THE THEORY OF MATERIALS FAILURE
Richard M. Christensen
|Publisher||Oxford University Press|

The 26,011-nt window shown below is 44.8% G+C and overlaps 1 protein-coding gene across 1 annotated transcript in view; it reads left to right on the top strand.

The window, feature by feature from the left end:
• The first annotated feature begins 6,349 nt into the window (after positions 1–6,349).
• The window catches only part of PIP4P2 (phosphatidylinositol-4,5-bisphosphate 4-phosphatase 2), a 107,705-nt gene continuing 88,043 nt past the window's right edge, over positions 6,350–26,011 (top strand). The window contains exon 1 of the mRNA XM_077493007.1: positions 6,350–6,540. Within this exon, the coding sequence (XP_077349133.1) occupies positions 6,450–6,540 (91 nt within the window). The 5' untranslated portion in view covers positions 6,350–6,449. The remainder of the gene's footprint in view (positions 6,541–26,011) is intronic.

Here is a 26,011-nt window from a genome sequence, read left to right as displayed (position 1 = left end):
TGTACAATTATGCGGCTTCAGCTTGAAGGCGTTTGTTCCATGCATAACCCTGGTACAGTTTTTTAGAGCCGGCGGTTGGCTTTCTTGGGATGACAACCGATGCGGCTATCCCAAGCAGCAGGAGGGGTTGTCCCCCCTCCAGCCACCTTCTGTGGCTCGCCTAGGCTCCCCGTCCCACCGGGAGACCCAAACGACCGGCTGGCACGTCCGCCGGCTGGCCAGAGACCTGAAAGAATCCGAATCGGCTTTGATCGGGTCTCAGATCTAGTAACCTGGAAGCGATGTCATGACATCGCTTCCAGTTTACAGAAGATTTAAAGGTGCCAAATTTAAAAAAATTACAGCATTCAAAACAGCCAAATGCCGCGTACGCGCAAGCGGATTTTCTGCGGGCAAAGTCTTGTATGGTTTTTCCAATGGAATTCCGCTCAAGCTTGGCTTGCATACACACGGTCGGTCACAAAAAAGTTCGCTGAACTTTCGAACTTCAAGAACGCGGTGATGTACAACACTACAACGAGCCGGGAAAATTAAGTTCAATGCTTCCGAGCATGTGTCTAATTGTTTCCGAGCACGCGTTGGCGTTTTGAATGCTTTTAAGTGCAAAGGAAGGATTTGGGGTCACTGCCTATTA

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A complete and comprehensive theory of failure for homogeneous materials is developed. The resulting general failure theory for isotropic materials and its related failure criteria are calibrated by two properties: the uniaxial tensile and compressive strengths, T and С. From such readily available data for most materials, the entire family of failure envelopes can be generated for any and all states of stress in any isotropic material. It is not just a coincidence that the number of independent failure properties being at two is the same as the number of independent elastic properties for isotropy. This relationship will be of considerable consequence. It will require a long and involved derivation to establish the operational capability and results mentioned briefly above. First, however, a historical survey and evaluation must be conducted. Insofar as general applications are concerned, the complete and absolute unsuitabilities are detailed for the Mises, Tresca, Drucker-Prager, and Coulomb-Mohr failure criteria. Only the Mises form is satisfactory for a specific class of materials—that being only for ductile metals. A general failure theory must cover not only ductile metals but also brittle metals, glassy and crystalline polymers, ceramics, glasses, and a variety of other isotropic materials types, just as does elasticity theory. Treating failure criteria with the appropriate and necessary generality has always remained an unsolved and historically formidable problem, and significant progress has been greatly impeded—even blocked.
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